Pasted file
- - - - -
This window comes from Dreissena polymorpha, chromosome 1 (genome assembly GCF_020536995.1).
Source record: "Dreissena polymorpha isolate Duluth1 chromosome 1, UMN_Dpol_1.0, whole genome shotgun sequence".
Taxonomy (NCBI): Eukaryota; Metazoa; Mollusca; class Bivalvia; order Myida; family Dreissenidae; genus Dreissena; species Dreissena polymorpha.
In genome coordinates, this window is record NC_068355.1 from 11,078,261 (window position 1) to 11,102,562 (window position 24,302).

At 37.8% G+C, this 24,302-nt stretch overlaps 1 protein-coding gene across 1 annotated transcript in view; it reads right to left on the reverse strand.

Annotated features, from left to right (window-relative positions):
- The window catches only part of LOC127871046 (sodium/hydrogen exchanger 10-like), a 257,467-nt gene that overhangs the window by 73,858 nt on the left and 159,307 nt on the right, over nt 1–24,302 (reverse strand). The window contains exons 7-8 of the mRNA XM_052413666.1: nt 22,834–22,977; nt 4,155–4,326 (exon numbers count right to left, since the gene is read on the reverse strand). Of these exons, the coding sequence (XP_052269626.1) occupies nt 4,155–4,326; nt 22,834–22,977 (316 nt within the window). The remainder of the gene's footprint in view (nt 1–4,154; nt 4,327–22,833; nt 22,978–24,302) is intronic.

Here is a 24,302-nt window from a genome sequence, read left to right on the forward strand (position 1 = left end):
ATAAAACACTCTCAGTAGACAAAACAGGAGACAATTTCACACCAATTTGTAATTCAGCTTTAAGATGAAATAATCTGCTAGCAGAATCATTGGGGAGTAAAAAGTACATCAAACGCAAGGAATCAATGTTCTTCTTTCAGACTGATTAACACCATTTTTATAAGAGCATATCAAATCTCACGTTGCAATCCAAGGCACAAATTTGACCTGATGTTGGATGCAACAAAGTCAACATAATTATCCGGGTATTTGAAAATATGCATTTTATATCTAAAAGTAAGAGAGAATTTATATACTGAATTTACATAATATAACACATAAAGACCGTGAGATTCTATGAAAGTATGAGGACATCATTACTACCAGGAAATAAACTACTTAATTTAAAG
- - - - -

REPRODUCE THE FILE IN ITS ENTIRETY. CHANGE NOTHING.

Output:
This window comes from Dreissena polymorpha, chromosome 1 (genome assembly GCF_020536995.1).
Source record: "Dreissena polymorpha isolate Duluth1 chromosome 1, UMN_Dpol_1.0, whole genome shotgun sequence".
Taxonomy (NCBI): Eukaryota; Metazoa; Mollusca; class Bivalvia; order Myida; family Dreissenidae; genus Dreissena; species Dreissena polymorpha.
In genome coordinates, this window is record NC_068355.1 from 11,078,261 (window position 1) to 11,102,562 (window position 24,302).

At 37.8% G+C, this 24,302-nt stretch overlaps 1 protein-coding gene across 1 annotated transcript in view; it reads right to left on the reverse strand.

Annotated features, from left to right (window-relative positions):
- The window catches only part of LOC127871046 (sodium/hydrogen exchanger 10-like), a 257,467-nt gene that overhangs the window by 73,858 nt on the left and 159,307 nt on the right, over nt 1–24,302 (reverse strand). The window contains exons 7-8 of the mRNA XM_052413666.1: nt 22,834–22,977; nt 4,155–4,326 (exon numbers count right to left, since the gene is read on the reverse strand). Of these exons, the coding sequence (XP_052269626.1) occupies nt 4,155–4,326; nt 22,834–22,977 (316 nt within the window). The remainder of the gene's footprint in view (nt 1–4,154; nt 4,327–22,833; nt 22,978–24,302) is intronic.

Here is a 24,302-nt window from a genome sequence, read left to right on the forward strand (position 1 = left end):
ATAAAACACTCTCAGTAGACAAAACAGGAGACAATTTCACACCAATTTGTAATTCAGCTTTAAGATGAAATAATCTGCTAGCAGAATCATTGGGGAGTAAAAAGTACATCAAACGCAAGGAATCAATGTTCTTCTTTCAGACTGATTAACACCATTTTTATAAGAGCATATCAAATCTCACGTTGCAATCCAAGGCACAAATTTGACCTGATGTTGGATGCAACAAAGTCAACATAATTATCCGGGTATTTGAAAATATGCATTTTATATCTAAAAGTAAGAGAGAATTTATATACTGAATTTACATAATATAACACATAAAGACCGTGAGATTCTATGAAAGTATGAGGACATCATTACTACCAGGAAATAAACTACTTAATTTAAAG